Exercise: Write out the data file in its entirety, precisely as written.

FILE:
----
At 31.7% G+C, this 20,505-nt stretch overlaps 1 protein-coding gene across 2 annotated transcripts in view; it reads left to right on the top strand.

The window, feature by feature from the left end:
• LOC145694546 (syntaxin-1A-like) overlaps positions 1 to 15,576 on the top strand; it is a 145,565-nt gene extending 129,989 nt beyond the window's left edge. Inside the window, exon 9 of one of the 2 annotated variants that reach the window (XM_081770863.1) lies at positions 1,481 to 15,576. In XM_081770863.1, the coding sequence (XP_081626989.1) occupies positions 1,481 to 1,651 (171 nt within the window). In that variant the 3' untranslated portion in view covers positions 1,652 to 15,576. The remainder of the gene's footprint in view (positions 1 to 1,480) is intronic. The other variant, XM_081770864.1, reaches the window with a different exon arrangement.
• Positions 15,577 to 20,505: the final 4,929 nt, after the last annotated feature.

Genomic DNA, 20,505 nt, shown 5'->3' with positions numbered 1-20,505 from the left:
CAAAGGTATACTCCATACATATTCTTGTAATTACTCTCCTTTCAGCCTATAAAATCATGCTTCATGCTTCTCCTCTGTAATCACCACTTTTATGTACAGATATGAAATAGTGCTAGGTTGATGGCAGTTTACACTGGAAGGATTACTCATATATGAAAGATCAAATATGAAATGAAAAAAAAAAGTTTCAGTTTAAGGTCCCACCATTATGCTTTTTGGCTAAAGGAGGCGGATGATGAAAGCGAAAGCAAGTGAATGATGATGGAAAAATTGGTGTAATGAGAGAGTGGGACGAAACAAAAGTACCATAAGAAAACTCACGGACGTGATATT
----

At 31.7% G+C, this 20,505-nt stretch overlaps 1 protein-coding gene across 2 annotated transcripts in view; it reads left to right on the top strand.

The window, feature by feature from the left end:
• LOC145694546 (syntaxin-1A-like) overlaps positions 1 to 15,576 on the top strand; it is a 145,565-nt gene extending 129,989 nt beyond the window's left edge. Inside the window, exon 9 of one of the 2 annotated variants that reach the window (XM_081770863.1) lies at positions 1,481 to 15,576. In XM_081770863.1, the coding sequence (XP_081626989.1) occupies positions 1,481 to 1,651 (171 nt within the window). In that variant the 3' untranslated portion in view covers positions 1,652 to 15,576. The remainder of the gene's footprint in view (positions 1 to 1,480) is intronic. The other variant, XM_081770864.1, reaches the window with a different exon arrangement.
• Positions 15,577 to 20,505: the final 4,929 nt, after the last annotated feature.

Genomic DNA, 20,505 nt, shown 5'->3' with positions numbered 1-20,505 from the left:
CAAAGGTATACTCCATACATATTCTTGTAATTACTCTCCTTTCAGCCTATAAAATCATGCTTCATGCTTCTCCTCTGTAATCACCACTTTTATGTACAGATATGAAATAGTGCTAGGTTGATGGCAGTTTACACTGGAAGGATTACTCATATATGAAAGATCAAATATGAAATGAAAAAAAAAAGTTTCAGTTTAAGGTCCCACCATTATGCTTTTTGGCTAAAGGAGGCGGATGATGAAAGCGAAAGCAAGTGAATGATGATGGAAAAATTGGTGTAATGAGAGAGTGGGACGAAACAAAAGTACCATAAGAAAACTCACGGACGTGATATT